Grand Turk, South Caicos and Salt Cay are traditionally known as the Turks & Caicos’ “Salt Islands.” Their vast salinas, into which seawater was pumped via windmill through a series of sluices for evaporation into high quality sea salt for shipment abroad, sustained the country’s economy for nearly 300 years. When that industry faltered in the 1960s, tourism, focused on the island of Providenciales, took its place as breadwinner. Ironically, one of the new era’s most vibrant business developments — The Saltmills — pays tribute to one of the salt industry’s most salient features.

Trademark windmill in The Saltmills complex

Trademark windmill in The Saltmills complex

Located in the heart of Providenciales’ world-renowned Grace Bay “Gold Coast,” The Saltmills is a thriving complex of over 80,000 square feet of retail, office and storage space. Besides its prestigious position with over 400 feet of frontage on Grace Bay Road, The Saltmills offers an appealing combination of cultural details and contemporary Caribbean architecture.

The two-story building structures embrace a charming “town square.” Flanked by palm trees and full-sized replicas of the namesake windmills, a raised, covered pavilion is the ideal place to relax and people-watch, sip a drink and enjoy the ocean breeze.

A touch of history

The inspiration behind the name “Saltmills” came from Salt Cay native Godfrey Been, who was a partner in the original design-build construction company for the project, Been Construction. Godfrey explains, “My grandfather Joseph Been was responsible for maintaining the all-important windmills which accelerated the flow of salt water into the Salt Cay salinas prior to solar evaporation of the brine into salt crystals. I felt this was a great way to honor his memory along with all of our ancestors who toiled in the salt ponds.”

The Saltmills’ developer, an American businessman with a longtime interest in the Islands, purchased the Grace Bay land in 2000 when there was no commercial development in the immediate area. The nearest tourist-related attractions were Ports of Call some distance to the east and Danny Buoys bar and restaurant next door. A few small residential developments, including Carpe Diem and White Rock, were also built at the time. However, the developer and his team sensed the strong potential of the area, based on its proximity to the many condominium resorts on the beach across the street, and started construction in 2003.

Design ideas stemmed from successful low-rise malls in the Cayman Islands, deemed to be suitable for Providenciales. Local architectural firm Conservative Architects, led by TCI native Anthony Walkin, themed the project with a local slant, as evidenced by the tin-style corrugated roofing, distinctive window shutters and pastel coloured detailing typical of Salt Island construction.

The Saltmills was prudently expanded in three phases, each eagerly anticipated by existing and new retail and professional tenants. With flexible spaces ranging in size from 500 to 4,000 square feet, there is something to suit just about every business need. Today, The Saltmills serves as a hub of commercial development, surrounded by additional resort properties, shopping/office plazas, restaurants and tourist-related businesses.

Something for everyone

Among The Saltmills’ many appeals are the wide variety and number (over 30) of businesses represented. The property is managed by BCQS Ltd., an independent firm of construction and property professionals, who have been operating in the TCI for over 30 years and in the wider Caribbean even longer. According to on-site Property Manager Rosie Nicholls, tenants are carefully selected to ensure that The Saltmills offers “a little bit of everything.” As you can see from the sidebar list, at The Saltmills you can enjoy food and drink; shop for souvenirs, home furnishings, art, clothing or watersports equipment; plan an eco-excursion or a wedding; do your banking; work out; visit a dermatologist; consult a realtor; purchase insurance or register for the national health plan; or investigate an out-island property purchase. Rosie says, “We have to credit InterDecor, Blue, FirstCaribbean Bank and Saltmills Café as our flagship tenants, whose presence helped establish, anchor and draw traffic to The Saltmills. We’re also excited about our newest tenants — ERA Coralie Properties, the National Health Insurance Board, McKnight’s law firm and Bornewell Marketing. The Royal Turks & Caicos Police force have also set up a branch just next to the bank!”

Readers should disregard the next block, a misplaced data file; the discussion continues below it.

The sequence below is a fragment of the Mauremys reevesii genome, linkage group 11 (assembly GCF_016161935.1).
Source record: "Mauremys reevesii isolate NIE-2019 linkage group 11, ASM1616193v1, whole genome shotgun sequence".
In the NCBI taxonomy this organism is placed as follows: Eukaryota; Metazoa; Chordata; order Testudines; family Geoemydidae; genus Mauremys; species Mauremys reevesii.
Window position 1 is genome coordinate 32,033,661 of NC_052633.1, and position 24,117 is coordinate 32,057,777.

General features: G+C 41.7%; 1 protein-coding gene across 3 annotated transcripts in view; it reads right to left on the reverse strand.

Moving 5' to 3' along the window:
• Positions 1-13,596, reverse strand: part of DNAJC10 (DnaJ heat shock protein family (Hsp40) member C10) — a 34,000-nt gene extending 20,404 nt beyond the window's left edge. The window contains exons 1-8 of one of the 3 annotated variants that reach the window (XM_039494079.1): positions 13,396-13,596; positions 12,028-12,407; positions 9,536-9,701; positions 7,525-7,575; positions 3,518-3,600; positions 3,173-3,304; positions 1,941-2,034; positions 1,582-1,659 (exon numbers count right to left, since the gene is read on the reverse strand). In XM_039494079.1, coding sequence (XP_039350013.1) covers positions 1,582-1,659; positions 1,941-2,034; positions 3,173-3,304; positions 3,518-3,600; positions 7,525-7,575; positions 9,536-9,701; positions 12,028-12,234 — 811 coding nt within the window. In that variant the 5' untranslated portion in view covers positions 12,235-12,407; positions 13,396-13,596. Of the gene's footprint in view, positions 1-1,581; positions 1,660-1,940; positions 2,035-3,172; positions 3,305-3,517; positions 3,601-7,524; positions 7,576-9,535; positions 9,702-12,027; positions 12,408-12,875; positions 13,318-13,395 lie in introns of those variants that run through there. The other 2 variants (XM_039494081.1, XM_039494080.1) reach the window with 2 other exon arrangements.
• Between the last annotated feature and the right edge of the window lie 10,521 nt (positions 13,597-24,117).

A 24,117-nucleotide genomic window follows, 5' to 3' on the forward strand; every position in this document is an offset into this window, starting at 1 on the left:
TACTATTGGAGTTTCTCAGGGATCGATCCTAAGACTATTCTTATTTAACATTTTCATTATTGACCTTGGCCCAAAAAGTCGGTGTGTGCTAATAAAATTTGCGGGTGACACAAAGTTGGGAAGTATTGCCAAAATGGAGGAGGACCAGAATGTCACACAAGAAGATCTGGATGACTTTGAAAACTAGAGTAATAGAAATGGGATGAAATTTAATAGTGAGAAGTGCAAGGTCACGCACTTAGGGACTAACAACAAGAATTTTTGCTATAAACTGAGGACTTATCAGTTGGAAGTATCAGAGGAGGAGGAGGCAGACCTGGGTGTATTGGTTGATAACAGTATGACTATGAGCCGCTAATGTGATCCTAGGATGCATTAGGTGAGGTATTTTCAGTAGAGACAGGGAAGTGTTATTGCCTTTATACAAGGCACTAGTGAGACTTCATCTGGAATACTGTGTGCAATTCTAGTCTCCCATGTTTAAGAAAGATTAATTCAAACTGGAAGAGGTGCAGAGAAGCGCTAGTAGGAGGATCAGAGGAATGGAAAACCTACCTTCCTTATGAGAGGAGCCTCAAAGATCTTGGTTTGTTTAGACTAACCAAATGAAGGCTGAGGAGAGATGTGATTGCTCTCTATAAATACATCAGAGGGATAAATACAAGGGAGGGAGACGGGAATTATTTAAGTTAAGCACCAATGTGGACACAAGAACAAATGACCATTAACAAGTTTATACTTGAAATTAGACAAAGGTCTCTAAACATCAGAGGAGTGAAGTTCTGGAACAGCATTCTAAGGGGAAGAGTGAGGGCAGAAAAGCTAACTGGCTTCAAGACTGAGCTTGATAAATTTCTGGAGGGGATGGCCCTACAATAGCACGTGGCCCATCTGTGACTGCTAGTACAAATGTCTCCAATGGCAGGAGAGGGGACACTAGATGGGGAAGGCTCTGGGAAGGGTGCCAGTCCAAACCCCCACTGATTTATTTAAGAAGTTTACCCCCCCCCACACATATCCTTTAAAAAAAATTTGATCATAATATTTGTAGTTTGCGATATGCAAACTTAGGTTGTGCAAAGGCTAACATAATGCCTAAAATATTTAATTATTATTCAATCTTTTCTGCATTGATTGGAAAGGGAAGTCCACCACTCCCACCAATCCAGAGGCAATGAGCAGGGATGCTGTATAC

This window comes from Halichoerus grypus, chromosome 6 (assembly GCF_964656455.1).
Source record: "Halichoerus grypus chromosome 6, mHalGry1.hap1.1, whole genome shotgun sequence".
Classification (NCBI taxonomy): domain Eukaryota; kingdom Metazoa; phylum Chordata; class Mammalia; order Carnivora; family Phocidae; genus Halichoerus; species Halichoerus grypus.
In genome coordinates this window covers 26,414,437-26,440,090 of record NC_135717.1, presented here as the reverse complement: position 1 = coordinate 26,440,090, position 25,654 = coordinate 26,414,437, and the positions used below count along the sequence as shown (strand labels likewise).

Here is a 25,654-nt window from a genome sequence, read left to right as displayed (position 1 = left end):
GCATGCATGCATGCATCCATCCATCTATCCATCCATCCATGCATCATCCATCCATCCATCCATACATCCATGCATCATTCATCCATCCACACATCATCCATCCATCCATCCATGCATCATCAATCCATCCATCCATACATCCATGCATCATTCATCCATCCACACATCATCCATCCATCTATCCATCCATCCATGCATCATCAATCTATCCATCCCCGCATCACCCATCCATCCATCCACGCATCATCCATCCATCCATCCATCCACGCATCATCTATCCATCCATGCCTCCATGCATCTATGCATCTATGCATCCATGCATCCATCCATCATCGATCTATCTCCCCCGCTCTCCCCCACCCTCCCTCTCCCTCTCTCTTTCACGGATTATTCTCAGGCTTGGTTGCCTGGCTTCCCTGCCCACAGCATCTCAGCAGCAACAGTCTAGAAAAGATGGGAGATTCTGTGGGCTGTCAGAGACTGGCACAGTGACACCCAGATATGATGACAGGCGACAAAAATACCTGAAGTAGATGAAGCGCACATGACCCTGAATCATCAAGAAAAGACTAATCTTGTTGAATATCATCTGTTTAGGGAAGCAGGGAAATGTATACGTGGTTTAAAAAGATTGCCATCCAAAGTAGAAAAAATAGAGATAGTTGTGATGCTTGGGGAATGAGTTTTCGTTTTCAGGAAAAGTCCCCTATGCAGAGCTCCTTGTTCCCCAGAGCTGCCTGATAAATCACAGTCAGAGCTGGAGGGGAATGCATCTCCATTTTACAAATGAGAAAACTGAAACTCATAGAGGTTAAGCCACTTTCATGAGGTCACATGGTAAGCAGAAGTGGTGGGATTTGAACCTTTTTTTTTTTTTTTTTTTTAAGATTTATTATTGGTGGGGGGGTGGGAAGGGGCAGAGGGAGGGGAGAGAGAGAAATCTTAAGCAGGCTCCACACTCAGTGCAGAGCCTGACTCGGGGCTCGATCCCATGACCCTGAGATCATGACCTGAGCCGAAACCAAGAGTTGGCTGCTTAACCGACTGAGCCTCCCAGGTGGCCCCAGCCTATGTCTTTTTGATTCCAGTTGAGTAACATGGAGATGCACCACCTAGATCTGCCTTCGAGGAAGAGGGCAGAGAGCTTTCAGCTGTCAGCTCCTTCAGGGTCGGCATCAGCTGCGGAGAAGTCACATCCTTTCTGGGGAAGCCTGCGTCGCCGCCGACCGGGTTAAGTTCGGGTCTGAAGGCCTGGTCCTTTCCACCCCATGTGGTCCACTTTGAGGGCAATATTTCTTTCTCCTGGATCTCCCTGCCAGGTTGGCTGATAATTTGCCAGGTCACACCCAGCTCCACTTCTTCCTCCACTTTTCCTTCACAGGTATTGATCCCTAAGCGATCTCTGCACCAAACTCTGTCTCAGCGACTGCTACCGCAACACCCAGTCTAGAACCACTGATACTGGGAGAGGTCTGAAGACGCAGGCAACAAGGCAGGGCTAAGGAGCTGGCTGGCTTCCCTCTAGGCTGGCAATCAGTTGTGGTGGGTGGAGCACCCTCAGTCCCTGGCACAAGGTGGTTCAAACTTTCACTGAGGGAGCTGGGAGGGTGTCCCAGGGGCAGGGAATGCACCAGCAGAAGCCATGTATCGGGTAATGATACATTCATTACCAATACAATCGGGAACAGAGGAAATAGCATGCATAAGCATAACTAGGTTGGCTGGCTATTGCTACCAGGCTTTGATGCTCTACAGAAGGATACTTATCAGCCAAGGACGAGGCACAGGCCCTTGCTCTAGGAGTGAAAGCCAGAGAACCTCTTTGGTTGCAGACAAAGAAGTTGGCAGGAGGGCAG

The attraction to local businesses, she adds, is more than The Saltmills’ prime and well-established location and professional environment. “Our rental agreement is all-inclusive, with no hidden fees. It includes all exterior repair and maintenance, even including window cleaning, allowing the tenants to concentrate on their core business. We work hard to ensure the property is well-run. And because we have lots of different sized spaces available, tenants have the option to move into larger or smaller units as their needs dictate.” A good example is the Blue Surf Shop, which sells name brand swim, beach and sports wear, along with watersports gear. It started in a unit at the back of The Saltmill’s first streetfront building, then moved to a larger unit at the front of newly constructed Phase II, just behind the pavilion. Its sister company, Big Blue Unlimited, now leases a second space, from which it operates a thriving eco-excursion company.

Other Saltmills stalwarts include: Treasure S & S Gift Shop, its small store bursting with t-shirts, dresses, locally made straw work and other souvenirs and offering the island’s best hair braiding; Anna’s Art Gallery, a beautiful source of paintings, jewelry and objects d’art by local artists; Ambiance Boutique, a popular place to purchase name brand clothing and accessories including Tommy Bahama and The Saltmills Café & Diner, which started as a bakery and morphed into a favourite place for breakfast, lunch and dinner.

Besides being an enjoyable place to meet, mingle or relax, shop or dine and conduct business, The Saltmills — perhaps most importantly — manages to present and preserve a slice of the heritage of the Turks & Caicos Islands. This allows visitors and residents to keep in mind the struggles of the past that led to today’s prosperity.

For all enquires, contact BCQS Limited on 649 946 4238.



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Hobbyist photographer and Assistant Director for Research & Development at the TCI Department of Environment & Coastal Resources Dr. Eric F. Salamanca took this rare photo of a Bahama Woodstar hummingbird enjoying the nectar of Moringa flowers.